Learning How to "Walk the Talk"
Clara is a young adult from Germany, who moved to the Chicago area to intern for the Holocaust Museum in Skokie, Ill. In a recent blog entry, Clara reflects on being German and expresses some uncertainty about tending to the holocaust survivors she meets at the museum. “Should I say, ‘I am really sorry’? or ‘It’s terrible what happened to you’?” Clara wrote. Every time Clara thinks about the Holocaust, she feels guilt for the collective sins of her ancestors. Then one day a survivor’s response broke open Clara’s heart. The survivor said that Clara didn’t have to feel bad because, to the survivor, Clara was an ‘instrument of justice.’ I hope that the people of Detroit experience ELCA youth as ”instruments of justice.”
The vast majority of ELCA youth who will come to the Gathering are typically reared in middle-class families with predominantly well-informed parents. And, they are white. Like Clara, they are inheritors of systems that fail to render justice to people of color and immigrants. But they don’t have to perpetuate those systems.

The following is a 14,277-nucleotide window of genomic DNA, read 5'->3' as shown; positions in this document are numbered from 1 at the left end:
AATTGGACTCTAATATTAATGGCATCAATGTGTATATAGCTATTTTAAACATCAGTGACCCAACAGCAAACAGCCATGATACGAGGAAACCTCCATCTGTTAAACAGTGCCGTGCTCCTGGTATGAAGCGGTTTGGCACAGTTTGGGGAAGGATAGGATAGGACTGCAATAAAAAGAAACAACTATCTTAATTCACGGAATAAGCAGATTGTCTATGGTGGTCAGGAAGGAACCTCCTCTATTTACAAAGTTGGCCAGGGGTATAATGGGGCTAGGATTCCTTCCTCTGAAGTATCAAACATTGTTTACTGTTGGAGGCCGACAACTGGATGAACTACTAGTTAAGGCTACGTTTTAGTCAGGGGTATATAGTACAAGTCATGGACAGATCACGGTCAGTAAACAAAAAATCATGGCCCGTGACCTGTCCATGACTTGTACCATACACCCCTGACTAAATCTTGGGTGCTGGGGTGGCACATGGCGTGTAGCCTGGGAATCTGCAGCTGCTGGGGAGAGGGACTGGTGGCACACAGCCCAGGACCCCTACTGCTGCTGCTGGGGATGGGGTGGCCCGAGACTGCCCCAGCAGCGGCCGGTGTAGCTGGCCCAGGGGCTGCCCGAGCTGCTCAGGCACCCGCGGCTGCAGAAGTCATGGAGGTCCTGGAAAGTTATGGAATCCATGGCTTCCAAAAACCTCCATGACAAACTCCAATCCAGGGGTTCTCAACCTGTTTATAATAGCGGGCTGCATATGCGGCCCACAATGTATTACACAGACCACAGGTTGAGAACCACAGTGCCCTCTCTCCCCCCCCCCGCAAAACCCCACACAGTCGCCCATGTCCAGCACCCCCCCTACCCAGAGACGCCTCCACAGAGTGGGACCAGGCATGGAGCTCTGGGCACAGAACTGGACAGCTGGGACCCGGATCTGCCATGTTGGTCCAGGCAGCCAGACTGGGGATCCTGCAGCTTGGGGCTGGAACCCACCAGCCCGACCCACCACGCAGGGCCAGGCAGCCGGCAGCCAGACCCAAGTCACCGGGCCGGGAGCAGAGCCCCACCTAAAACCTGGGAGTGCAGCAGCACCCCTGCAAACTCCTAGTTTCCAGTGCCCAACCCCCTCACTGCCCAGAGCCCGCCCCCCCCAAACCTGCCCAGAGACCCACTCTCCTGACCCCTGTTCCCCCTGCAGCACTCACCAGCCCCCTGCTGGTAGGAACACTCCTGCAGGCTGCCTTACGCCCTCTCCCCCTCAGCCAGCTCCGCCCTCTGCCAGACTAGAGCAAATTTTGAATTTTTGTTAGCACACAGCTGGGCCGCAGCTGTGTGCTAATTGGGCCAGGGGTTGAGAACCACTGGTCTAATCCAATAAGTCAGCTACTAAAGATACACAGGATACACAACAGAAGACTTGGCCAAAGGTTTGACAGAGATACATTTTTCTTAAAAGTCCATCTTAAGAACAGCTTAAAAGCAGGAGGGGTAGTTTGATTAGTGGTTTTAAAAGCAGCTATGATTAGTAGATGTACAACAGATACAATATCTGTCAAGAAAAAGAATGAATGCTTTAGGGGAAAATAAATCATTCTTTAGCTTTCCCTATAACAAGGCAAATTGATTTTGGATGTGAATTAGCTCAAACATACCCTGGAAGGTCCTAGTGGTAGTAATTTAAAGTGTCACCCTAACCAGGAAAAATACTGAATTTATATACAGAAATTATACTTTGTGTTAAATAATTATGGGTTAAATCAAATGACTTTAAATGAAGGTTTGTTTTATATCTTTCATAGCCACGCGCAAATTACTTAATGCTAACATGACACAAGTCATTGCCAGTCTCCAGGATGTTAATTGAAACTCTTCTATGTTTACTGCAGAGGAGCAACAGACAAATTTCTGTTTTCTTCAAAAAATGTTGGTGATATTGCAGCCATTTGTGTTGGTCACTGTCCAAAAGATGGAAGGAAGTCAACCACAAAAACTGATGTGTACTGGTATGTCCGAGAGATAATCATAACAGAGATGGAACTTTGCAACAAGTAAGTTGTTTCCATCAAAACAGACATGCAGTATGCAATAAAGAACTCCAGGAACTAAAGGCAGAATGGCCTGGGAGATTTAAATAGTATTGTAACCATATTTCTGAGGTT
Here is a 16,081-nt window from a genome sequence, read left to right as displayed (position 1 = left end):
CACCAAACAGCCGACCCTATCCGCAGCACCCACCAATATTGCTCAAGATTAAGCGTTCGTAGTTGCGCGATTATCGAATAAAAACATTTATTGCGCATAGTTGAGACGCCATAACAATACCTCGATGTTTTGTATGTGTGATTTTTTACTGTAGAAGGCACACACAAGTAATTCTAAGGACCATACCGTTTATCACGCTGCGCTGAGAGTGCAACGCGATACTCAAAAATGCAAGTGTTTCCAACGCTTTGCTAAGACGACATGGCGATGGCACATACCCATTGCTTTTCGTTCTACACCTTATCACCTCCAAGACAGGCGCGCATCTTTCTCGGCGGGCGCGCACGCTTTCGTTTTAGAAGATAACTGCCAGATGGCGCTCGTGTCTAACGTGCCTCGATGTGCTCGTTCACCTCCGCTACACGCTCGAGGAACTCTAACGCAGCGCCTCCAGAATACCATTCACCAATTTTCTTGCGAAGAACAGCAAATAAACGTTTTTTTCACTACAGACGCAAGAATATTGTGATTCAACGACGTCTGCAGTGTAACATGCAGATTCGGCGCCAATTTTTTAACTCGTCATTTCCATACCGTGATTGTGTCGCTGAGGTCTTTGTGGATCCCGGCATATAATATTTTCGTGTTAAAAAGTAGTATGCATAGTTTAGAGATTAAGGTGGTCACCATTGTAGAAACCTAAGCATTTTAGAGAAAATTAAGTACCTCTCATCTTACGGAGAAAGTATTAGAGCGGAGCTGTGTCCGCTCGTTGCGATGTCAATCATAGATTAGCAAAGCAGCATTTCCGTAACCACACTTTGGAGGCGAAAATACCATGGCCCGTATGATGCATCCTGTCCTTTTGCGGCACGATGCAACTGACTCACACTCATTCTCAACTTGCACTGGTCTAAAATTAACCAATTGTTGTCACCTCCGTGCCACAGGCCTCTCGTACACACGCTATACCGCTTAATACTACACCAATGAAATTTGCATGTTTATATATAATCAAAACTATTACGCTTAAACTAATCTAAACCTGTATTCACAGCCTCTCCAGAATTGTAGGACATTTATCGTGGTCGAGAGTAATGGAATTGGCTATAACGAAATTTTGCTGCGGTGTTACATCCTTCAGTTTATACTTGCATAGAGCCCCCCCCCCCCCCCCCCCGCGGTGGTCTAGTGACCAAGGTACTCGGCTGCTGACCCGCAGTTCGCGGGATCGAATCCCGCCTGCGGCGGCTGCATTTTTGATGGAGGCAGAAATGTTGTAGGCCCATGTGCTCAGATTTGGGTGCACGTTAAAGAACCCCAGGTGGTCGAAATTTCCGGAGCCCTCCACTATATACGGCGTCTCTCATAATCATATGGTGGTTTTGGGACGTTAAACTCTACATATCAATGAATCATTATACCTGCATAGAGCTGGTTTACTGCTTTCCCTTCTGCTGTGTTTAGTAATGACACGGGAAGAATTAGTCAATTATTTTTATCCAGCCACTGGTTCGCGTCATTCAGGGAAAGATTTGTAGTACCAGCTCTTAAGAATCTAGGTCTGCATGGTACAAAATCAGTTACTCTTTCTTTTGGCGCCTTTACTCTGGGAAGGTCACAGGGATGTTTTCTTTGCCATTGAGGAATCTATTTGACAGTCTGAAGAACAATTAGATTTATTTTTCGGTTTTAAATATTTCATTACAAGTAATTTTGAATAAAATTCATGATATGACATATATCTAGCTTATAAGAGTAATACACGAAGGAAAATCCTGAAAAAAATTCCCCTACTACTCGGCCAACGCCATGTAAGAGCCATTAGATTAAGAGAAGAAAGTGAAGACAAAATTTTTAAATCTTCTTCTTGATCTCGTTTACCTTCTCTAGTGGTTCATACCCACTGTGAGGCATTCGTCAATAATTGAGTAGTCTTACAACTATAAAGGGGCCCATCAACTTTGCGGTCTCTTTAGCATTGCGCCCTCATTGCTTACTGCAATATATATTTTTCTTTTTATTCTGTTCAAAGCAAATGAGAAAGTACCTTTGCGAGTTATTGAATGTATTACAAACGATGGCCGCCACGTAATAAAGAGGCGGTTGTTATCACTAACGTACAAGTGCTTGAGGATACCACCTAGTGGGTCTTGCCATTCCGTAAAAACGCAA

In Scripture, there is a constant call to seek justice. Jesus got upset at the Pharisees because they neglected the weightier matters of the law, which Jesus defined as justice and the love of God. Isaiah 58 complains about the fact that while the people of God are praying and praying and praying, they are not doing anything about injustice. Hebrews 11:33 tells us that we are God’s hands for dispensing justice, and God uses us to “administer justice.”
All of the service experiences being planned in Detroit will help young people learn how to “walk the talk” and put their prayers into action to change some of the systems that keep people stuck in cycles of poverty and oppression. They will learn that the “good news” we embody is Jesus, who frees us to stand together at the foot of the cross. It is from Jesus’ endurance of the cross that we draw strength for the marathon work of justice-seeking.
Just as in New Orleans in 2009 and again in 2012, we are showing up in Detroit – body, mind and soul – to do everything in our power to act as God’s hands, feet, hearts and minds in bringing justice. We don’t go to Detroit to offer charity. As Saint Augustine reminds us, “Charity is no substitute for justice withheld.” And, as Mother Theresa once said, “The work we do is only our love for Jesus in action.”